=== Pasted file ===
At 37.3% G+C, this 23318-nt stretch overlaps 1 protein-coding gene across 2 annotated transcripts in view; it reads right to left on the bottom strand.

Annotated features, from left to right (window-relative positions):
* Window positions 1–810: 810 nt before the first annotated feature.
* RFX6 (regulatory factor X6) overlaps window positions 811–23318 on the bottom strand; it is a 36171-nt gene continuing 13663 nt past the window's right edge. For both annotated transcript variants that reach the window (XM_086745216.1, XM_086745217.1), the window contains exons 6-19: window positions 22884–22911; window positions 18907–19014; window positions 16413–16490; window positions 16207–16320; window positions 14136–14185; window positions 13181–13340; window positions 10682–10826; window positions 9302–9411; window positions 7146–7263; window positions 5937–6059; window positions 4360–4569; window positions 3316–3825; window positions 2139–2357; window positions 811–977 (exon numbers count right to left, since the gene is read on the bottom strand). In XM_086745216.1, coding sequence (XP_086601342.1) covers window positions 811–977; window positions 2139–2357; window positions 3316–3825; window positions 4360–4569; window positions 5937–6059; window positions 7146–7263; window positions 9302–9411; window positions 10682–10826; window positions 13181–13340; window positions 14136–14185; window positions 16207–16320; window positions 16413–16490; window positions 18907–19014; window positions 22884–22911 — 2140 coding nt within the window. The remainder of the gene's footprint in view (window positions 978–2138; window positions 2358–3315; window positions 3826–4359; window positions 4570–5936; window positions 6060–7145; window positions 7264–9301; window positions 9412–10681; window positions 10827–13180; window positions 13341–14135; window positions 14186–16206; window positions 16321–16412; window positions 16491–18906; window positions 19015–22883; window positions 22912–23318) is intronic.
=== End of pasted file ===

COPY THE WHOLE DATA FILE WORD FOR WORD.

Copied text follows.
At 37.3% G+C, this 23318-nt stretch overlaps 1 protein-coding gene across 2 annotated transcripts in view; it reads right to left on the bottom strand.

Annotated features, from left to right (window-relative positions):
* Window positions 1–810: 810 nt before the first annotated feature.
* RFX6 (regulatory factor X6) overlaps window positions 811–23318 on the bottom strand; it is a 36171-nt gene continuing 13663 nt past the window's right edge. For both annotated transcript variants that reach the window (XM_086745216.1, XM_086745217.1), the window contains exons 6-19: window positions 22884–22911; window positions 18907–19014; window positions 16413–16490; window positions 16207–16320; window positions 14136–14185; window positions 13181–13340; window positions 10682–10826; window positions 9302–9411; window positions 7146–7263; window positions 5937–6059; window positions 4360–4569; window positions 3316–3825; window positions 2139–2357; window positions 811–977 (exon numbers count right to left, since the gene is read on the bottom strand). In XM_086745216.1, coding sequence (XP_086601342.1) covers window positions 811–977; window positions 2139–2357; window positions 3316–3825; window positions 4360–4569; window positions 5937–6059; window positions 7146–7263; window positions 9302–9411; window positions 10682–10826; window positions 13181–13340; window positions 14136–14185; window positions 16207–16320; window positions 16413–16490; window positions 18907–19014; window positions 22884–22911 — 2140 coding nt within the window. The remainder of the gene's footprint in view (window positions 978–2138; window positions 2358–3315; window positions 3826–4359; window positions 4570–5936; window positions 6060–7145; window positions 7264–9301; window positions 9412–10681; window positions 10827–13180; window positions 13341–14135; window positions 14186–16206; window positions 16321–16412; window positions 16491–18906; window positions 19015–22883; window positions 22912–23318) is intronic.